I heard no evidence, nor claim, from Wong that she had been accosted by a double standard. A double standard implies that she was being dealt with by a different standard than her male rivals. That would mean her business and/or audience was not open to her pregnancy-or-post-pregnancy comedy in the way they would be if she were male. She made no such argument. As far as I can tell, she’s just claiming that it’s extra difficult for soon-to-be or just-become mothers to do stand up comedy. Fair enough. That doesn’t mean that there is sexist discrimination going on in this case; it might just mean that pregnancy and nursing needs can be hard on one’s comedy career. And, given that women are more often pregnant and nursing than men, they have that burden more often.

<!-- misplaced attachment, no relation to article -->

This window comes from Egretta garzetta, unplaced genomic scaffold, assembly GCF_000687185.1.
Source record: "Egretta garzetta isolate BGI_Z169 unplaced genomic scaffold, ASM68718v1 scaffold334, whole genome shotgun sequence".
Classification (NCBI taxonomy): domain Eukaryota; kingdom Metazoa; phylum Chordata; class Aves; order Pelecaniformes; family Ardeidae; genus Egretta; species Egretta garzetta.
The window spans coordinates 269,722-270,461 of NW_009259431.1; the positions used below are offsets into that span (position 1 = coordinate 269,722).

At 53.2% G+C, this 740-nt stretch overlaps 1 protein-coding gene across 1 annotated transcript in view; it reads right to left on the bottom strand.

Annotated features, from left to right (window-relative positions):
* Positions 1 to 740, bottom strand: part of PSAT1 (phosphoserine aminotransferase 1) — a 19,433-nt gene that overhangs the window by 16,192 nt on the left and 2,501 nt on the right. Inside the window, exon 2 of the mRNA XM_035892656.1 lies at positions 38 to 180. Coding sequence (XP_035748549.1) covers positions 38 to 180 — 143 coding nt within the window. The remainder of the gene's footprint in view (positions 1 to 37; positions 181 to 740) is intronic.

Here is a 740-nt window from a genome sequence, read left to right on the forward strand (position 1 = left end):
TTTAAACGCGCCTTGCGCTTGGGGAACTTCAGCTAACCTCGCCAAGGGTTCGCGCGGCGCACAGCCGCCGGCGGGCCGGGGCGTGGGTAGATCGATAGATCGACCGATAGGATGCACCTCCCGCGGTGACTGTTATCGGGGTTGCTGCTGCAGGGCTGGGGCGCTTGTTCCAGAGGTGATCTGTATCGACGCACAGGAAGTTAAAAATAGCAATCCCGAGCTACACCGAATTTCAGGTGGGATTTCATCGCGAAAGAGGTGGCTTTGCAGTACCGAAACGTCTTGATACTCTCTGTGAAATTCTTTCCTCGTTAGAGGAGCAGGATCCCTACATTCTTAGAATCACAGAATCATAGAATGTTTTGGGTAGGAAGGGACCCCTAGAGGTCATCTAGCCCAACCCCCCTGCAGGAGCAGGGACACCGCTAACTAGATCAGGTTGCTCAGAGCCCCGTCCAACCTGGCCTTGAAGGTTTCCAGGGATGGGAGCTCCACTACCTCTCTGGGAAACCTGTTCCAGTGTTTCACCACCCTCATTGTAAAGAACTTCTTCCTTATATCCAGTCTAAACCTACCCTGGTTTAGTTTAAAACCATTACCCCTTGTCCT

Curiously, then, after Deacon rewarded Wong for a feminist claim that she had not made, she scolded the comedian for some decidedly unfeminist material. Consider this interaction:

DEACON: You are a very professionally accomplished woman… You also joke a lot… about wanting to be a housewife… Is that really a fantasy of yours? You kind of make it seem like housewives are the geniuses of our time.

WONG: …I’m joking, because I obviously really love doing stand up. The desire, though, to not work anymore is real…

DEACON: And there’s no bells of concern that go off for you at all when your mind starts to go there?

WONG: No, I mean I think that’s real. I think a lot of my other friends, who are professional women, are like… “What the Hell am I doing?” when they see women who have super rich husbands… It’s all a fantasy…

DEACON: You say that feminism’s ruined it for us. Now we’re expected to work. Have you heard any complaints from women in any of your audiences with jokes like that?

WONG: Not really. I think most women understand that I’m joking…